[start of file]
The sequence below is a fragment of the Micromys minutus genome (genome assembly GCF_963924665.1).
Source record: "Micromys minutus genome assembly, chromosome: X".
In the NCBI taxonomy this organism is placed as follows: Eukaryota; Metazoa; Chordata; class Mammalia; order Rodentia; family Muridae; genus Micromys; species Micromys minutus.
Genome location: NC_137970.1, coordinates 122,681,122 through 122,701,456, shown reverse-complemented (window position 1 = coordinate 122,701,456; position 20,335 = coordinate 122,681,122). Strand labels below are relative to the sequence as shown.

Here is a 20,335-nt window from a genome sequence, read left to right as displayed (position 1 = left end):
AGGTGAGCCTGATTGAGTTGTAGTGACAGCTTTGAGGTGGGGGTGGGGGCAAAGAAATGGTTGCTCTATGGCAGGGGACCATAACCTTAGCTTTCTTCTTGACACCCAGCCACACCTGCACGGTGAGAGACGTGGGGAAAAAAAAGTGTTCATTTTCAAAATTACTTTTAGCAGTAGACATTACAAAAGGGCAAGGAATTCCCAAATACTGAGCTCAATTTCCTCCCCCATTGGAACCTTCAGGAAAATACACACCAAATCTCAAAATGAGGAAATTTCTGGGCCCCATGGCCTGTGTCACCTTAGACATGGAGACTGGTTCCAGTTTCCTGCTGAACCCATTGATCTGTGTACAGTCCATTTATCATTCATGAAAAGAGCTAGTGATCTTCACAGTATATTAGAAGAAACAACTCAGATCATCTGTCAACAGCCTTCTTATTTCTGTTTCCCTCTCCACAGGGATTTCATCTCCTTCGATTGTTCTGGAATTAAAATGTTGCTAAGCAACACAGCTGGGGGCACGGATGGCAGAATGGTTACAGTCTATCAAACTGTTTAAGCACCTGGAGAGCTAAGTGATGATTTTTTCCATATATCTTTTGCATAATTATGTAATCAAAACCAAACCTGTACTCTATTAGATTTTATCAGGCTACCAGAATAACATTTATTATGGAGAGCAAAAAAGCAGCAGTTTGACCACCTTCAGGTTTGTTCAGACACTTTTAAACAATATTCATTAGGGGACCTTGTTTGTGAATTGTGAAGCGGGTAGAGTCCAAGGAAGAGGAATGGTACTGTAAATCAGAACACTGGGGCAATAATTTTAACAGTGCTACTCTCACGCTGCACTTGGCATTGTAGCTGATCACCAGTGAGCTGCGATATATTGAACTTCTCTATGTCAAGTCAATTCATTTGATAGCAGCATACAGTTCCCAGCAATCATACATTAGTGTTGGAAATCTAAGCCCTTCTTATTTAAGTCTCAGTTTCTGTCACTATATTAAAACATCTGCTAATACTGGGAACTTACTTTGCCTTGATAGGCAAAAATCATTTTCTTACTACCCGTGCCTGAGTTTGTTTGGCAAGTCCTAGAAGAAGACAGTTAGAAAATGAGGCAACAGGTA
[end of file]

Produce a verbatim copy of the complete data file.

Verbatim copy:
The sequence below is a fragment of the Micromys minutus genome (genome assembly GCF_963924665.1).
Source record: "Micromys minutus genome assembly, chromosome: X".
In the NCBI taxonomy this organism is placed as follows: Eukaryota; Metazoa; Chordata; class Mammalia; order Rodentia; family Muridae; genus Micromys; species Micromys minutus.
Genome location: NC_137970.1, coordinates 122,681,122 through 122,701,456, shown reverse-complemented (window position 1 = coordinate 122,701,456; position 20,335 = coordinate 122,681,122). Strand labels below are relative to the sequence as shown.

Here is a 20,335-nt window from a genome sequence, read left to right as displayed (position 1 = left end):
AGGTGAGCCTGATTGAGTTGTAGTGACAGCTTTGAGGTGGGGGTGGGGGCAAAGAAATGGTTGCTCTATGGCAGGGGACCATAACCTTAGCTTTCTTCTTGACACCCAGCCACACCTGCACGGTGAGAGACGTGGGGAAAAAAAAGTGTTCATTTTCAAAATTACTTTTAGCAGTAGACATTACAAAAGGGCAAGGAATTCCCAAATACTGAGCTCAATTTCCTCCCCCATTGGAACCTTCAGGAAAATACACACCAAATCTCAAAATGAGGAAATTTCTGGGCCCCATGGCCTGTGTCACCTTAGACATGGAGACTGGTTCCAGTTTCCTGCTGAACCCATTGATCTGTGTACAGTCCATTTATCATTCATGAAAAGAGCTAGTGATCTTCACAGTATATTAGAAGAAACAACTCAGATCATCTGTCAACAGCCTTCTTATTTCTGTTTCCCTCTCCACAGGGATTTCATCTCCTTCGATTGTTCTGGAATTAAAATGTTGCTAAGCAACACAGCTGGGGGCACGGATGGCAGAATGGTTACAGTCTATCAAACTGTTTAAGCACCTGGAGAGCTAAGTGATGATTTTTTCCATATATCTTTTGCATAATTATGTAATCAAAACCAAACCTGTACTCTATTAGATTTTATCAGGCTACCAGAATAACATTTATTATGGAGAGCAAAAAAGCAGCAGTTTGACCACCTTCAGGTTTGTTCAGACACTTTTAAACAATATTCATTAGGGGACCTTGTTTGTGAATTGTGAAGCGGGTAGAGTCCAAGGAAGAGGAATGGTACTGTAAATCAGAACACTGGGGCAATAATTTTAACAGTGCTACTCTCACGCTGCACTTGGCATTGTAGCTGATCACCAGTGAGCTGCGATATATTGAACTTCTCTATGTCAAGTCAATTCATTTGATAGCAGCATACAGTTCCCAGCAATCATACATTAGTGTTGGAAATCTAAGCCCTTCTTATTTAAGTCTCAGTTTCTGTCACTATATTAAAACATCTGCTAATACTGGGAACTTACTTTGCCTTGATAGGCAAAAATCATTTTCTTACTACCCGTGCCTGAGTTTGTTTGGCAAGTCCTAGAAGAAGACAGTTAGAAAATGAGGCAACAGGTA